Corey Albertson and Ray Coburn, the DFS pros who play under the handle “rayofhope,” are two of the most successful daily fantasy players in the world. Recently, Albertson weighed in on the current DFS controversy in an op-ed in the Wall Street Journal. He is of the opinion that daily fantasy operators should be regulated, and has become frustrated that they have not made changes which he believes will make for a healthier DFS ecosystem.
One of the main changes Albertson hopes DFS sites will make is to block professional players from playing $1 and $2 low limit contests. Albertson is an ex poker pro who made the switch over to daily fantasy and has profited millions of dollars from his success in the industry. While the two games share similarities, the difference between DFS and poker is that pro poker players must limit the amount of tables they play in order to focus only on the most profitable.
In DFS, players can buy multiple entries into a variety of contests, and while some sites put a cap on that number, grinders can still find their way into thousands of contests each week. Albertson believes that it’s time for professional players to sit out of lower limits in order to give amateur players breathing room so they can develop their game without tangling with the best and brightest right from the start.
“No professional winning six-figures at daily fantasy should be flooding $1 and $2 one-on-one contests against novices,” said Albertson. “Accordingly, Ray and I have opted out of playing daily fantasy contests that are below a $25 entry fee and with five or fewer participants on DraftKings and FanDuel.”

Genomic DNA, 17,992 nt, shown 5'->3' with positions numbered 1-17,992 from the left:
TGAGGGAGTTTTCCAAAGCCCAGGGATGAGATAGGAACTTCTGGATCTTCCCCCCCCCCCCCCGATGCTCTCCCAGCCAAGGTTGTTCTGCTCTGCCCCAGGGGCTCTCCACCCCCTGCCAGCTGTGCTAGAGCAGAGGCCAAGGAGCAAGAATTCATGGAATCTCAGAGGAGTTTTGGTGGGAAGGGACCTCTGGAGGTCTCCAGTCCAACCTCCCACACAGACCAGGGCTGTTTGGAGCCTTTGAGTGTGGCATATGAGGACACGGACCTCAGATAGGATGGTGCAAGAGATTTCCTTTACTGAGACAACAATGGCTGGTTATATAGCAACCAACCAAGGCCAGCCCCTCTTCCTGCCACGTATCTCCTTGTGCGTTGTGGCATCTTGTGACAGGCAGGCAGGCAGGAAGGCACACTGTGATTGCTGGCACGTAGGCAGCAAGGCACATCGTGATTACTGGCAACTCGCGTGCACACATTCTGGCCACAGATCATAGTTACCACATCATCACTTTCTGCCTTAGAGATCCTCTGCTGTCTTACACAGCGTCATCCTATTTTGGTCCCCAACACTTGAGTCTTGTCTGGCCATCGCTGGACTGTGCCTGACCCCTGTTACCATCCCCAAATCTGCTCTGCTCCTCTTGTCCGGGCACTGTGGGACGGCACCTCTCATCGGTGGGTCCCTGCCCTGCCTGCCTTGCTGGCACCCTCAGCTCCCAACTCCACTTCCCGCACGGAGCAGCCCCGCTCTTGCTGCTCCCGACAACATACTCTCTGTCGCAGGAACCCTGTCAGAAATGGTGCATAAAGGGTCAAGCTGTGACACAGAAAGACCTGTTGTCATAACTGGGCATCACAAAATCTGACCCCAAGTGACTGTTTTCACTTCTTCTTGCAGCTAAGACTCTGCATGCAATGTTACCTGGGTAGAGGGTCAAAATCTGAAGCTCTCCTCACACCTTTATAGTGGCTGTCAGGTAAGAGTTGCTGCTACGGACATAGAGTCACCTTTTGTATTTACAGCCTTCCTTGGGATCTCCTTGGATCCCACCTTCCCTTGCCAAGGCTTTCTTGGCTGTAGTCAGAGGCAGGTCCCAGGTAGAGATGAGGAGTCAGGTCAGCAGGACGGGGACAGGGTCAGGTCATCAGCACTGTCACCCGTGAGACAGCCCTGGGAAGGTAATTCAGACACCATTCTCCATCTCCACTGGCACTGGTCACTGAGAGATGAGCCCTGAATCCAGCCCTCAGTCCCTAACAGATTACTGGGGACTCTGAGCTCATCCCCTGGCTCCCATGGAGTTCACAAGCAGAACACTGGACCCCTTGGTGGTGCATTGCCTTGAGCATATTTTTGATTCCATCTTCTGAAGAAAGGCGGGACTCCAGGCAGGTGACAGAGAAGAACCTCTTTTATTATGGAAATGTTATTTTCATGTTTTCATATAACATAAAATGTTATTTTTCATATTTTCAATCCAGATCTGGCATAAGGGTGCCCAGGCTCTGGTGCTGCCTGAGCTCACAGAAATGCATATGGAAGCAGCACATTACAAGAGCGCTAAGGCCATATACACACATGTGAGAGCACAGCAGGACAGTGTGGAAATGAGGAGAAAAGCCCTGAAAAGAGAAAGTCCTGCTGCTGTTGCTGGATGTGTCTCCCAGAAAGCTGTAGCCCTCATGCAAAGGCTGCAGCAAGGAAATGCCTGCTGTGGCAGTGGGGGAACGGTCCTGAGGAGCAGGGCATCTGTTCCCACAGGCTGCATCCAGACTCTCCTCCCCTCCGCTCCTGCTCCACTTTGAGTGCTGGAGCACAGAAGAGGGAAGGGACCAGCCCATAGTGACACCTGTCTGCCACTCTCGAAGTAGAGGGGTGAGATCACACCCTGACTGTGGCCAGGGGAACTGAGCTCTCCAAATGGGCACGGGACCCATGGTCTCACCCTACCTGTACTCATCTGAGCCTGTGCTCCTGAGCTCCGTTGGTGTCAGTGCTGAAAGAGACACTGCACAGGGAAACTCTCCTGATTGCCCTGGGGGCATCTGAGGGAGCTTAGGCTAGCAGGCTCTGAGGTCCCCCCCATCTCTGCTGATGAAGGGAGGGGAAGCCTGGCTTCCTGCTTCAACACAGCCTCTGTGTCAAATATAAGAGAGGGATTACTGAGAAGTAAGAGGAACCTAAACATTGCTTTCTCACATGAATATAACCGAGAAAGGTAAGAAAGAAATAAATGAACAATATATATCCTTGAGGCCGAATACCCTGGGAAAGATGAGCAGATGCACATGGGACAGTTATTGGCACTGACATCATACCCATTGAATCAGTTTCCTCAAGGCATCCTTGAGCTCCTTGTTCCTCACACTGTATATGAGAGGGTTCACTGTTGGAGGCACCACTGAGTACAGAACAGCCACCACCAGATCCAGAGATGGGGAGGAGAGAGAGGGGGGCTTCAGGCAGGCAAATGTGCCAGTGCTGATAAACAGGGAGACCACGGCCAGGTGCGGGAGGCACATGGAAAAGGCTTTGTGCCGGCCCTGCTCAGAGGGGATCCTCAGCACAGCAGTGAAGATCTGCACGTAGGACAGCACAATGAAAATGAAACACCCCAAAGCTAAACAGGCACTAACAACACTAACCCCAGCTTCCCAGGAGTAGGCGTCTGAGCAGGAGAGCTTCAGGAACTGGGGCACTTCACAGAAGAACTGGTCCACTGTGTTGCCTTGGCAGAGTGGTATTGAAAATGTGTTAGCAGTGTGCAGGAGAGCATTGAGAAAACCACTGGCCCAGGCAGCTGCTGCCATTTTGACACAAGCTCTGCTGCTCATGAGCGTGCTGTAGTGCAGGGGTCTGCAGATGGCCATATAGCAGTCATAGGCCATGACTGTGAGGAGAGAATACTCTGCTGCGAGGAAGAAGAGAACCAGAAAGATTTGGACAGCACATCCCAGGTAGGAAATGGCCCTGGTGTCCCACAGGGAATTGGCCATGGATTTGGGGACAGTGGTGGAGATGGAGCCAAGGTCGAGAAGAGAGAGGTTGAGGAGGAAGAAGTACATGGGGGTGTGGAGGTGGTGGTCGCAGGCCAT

Albertson says that in lieu of improving their product, DFS operators have become too focused on trying to “get rich quick.” Therefore, he and Coburn have devised a short-term solution which they hope will bring attention to the issue. Now, when they see a well-known pro waiting for opponents in low stakes head-to-head games, they plan to enter all of those contests, taking away the grinders’ chance to play against a novice opponent.
The pair have ruffled feathers already with DFS pros like Assani Fisher, who plays both high-stakes and low-stakes games. Under the @rayofhope twitter handle, they have mocked the fact that Fisher still participates in micro stakes contests.
— rayofhope (@fantasysalary) October 10, 2015
On his vlog, Fisher stated that he is open to more discussion, but did not appreciate how Albertson and Coburn approached the issue with him. He countered by saying that he has stopped taking other people’s small stakes heads-ups, but will sit his own.
“I don’t see anything wrong with giving people the choice to play me,” he said. “I can’t wrap my head around me giving people the choice to play me is wrong in any way.”
As in the online poker industry, DFS operators will eventually have to face the fact that their sites cannot survive with pro players alone. Sooner or later they will need to devise strategies for keeping both amateurs and pros happy.